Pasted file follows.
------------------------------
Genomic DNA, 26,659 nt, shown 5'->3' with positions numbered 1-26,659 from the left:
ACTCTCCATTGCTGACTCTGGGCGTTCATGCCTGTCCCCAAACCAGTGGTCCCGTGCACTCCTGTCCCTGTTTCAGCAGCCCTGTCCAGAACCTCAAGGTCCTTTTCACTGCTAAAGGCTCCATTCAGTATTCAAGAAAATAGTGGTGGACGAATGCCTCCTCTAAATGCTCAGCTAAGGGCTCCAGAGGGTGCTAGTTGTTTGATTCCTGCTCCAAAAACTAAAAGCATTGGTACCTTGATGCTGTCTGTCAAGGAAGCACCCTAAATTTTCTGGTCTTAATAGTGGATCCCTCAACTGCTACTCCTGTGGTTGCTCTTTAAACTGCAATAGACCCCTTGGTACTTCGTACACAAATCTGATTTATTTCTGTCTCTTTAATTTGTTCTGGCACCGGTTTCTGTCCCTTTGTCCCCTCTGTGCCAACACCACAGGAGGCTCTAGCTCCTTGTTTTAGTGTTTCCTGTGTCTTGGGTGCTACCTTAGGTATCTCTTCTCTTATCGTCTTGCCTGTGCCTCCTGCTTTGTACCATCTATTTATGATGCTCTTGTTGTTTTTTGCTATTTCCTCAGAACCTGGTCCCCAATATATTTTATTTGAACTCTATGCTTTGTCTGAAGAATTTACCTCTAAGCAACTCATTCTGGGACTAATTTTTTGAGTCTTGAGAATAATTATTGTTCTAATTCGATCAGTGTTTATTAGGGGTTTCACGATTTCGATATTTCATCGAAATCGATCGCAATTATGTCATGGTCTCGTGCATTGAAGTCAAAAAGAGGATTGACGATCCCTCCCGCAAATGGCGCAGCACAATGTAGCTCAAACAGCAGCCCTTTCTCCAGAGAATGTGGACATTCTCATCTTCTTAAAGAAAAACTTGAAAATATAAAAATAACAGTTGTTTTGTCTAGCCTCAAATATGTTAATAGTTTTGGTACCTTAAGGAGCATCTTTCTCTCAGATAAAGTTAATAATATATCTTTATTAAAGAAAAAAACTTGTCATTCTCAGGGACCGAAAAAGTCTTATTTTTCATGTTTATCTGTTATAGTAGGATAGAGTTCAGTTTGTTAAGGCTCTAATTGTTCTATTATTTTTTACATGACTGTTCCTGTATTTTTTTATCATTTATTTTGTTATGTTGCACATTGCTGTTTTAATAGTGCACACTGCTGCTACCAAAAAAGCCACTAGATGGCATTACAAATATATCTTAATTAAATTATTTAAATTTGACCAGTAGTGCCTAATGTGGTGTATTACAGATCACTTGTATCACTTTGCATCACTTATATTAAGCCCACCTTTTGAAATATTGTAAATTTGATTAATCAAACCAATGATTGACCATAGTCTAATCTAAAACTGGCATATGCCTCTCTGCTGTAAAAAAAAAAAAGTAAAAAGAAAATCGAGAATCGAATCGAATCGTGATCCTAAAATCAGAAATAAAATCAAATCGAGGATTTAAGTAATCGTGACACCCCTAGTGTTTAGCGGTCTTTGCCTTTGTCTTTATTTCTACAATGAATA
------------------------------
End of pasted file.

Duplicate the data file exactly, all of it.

Genomic DNA, 26,659 nt, shown 5'->3' with positions numbered 1-26,659 from the left:
ACTCTCCATTGCTGACTCTGGGCGTTCATGCCTGTCCCCAAACCAGTGGTCCCGTGCACTCCTGTCCCTGTTTCAGCAGCCCTGTCCAGAACCTCAAGGTCCTTTTCACTGCTAAAGGCTCCATTCAGTATTCAAGAAAATAGTGGTGGACGAATGCCTCCTCTAAATGCTCAGCTAAGGGCTCCAGAGGGTGCTAGTTGTTTGATTCCTGCTCCAAAAACTAAAAGCATTGGTACCTTGATGCTGTCTGTCAAGGAAGCACCCTAAATTTTCTGGTCTTAATAGTGGATCCCTCAACTGCTACTCCTGTGGTTGCTCTTTAAACTGCAATAGACCCCTTGGTACTTCGTACACAAATCTGATTTATTTCTGTCTCTTTAATTTGTTCTGGCACCGGTTTCTGTCCCTTTGTCCCCTCTGTGCCAACACCACAGGAGGCTCTAGCTCCTTGTTTTAGTGTTTCCTGTGTCTTGGGTGCTACCTTAGGTATCTCTTCTCTTATCGTCTTGCCTGTGCCTCCTGCTTTGTACCATCTATTTATGATGCTCTTGTTGTTTTTTGCTATTTCCTCAGAACCTGGTCCCCAATATATTTTATTTGAACTCTATGCTTTGTCTGAAGAATTTACCTCTAAGCAACTCATTCTGGGACTAATTTTTTGAGTCTTGAGAATAATTATTGTTCTAATTCGATCAGTGTTTATTAGGGGTTTCACGATTTCGATATTTCATCGAAATCGATCGCAATTATGTCATGGTCTCGTGCATTGAAGTCAAAAAGAGGATTGACGATCCCTCCCGCAAATGGCGCAGCACAATGTAGCTCAAACAGCAGCCCTTTCTCCAGAGAATGTGGACATTCTCATCTTCTTAAAGAAAAACTTGAAAATATAAAAATAACAGTTGTTTTGTCTAGCCTCAAATATGTTAATAGTTTTGGTACCTTAAGGAGCATCTTTCTCTCAGATAAAGTTAATAATATATCTTTATTAAAGAAAAAAACTTGTCATTCTCAGGGACCGAAAAAGTCTTATTTTTCATGTTTATCTGTTATAGTAGGATAGAGTTCAGTTTGTTAAGGCTCTAATTGTTCTATTATTTTTTACATGACTGTTCCTGTATTTTTTTATCATTTATTTTGTTATGTTGCACATTGCTGTTTTAATAGTGCACACTGCTGCTACCAAAAAAGCCACTAGATGGCATTACAAATATATCTTAATTAAATTATTTAAATTTGACCAGTAGTGCCTAATGTGGTGTATTACAGATCACTTGTATCACTTTGCATCACTTATATTAAGCCCACCTTTTGAAATATTGTAAATTTGATTAATCAAACCAATGATTGACCATAGTCTAATCTAAAACTGGCATATGCCTCTCTGCTGTAAAAAAAAAAAAGTAAAAAGAAAATCGAGAATCGAATCGAATCGTGATCCTAAAATCAGAAATAAAATCAAATCGAGGATTTAAGTAATCGTGACACCCCTAGTGTTTAGCGGTCTTTGCCTTTGTCTTTATTTCTACAATGAATA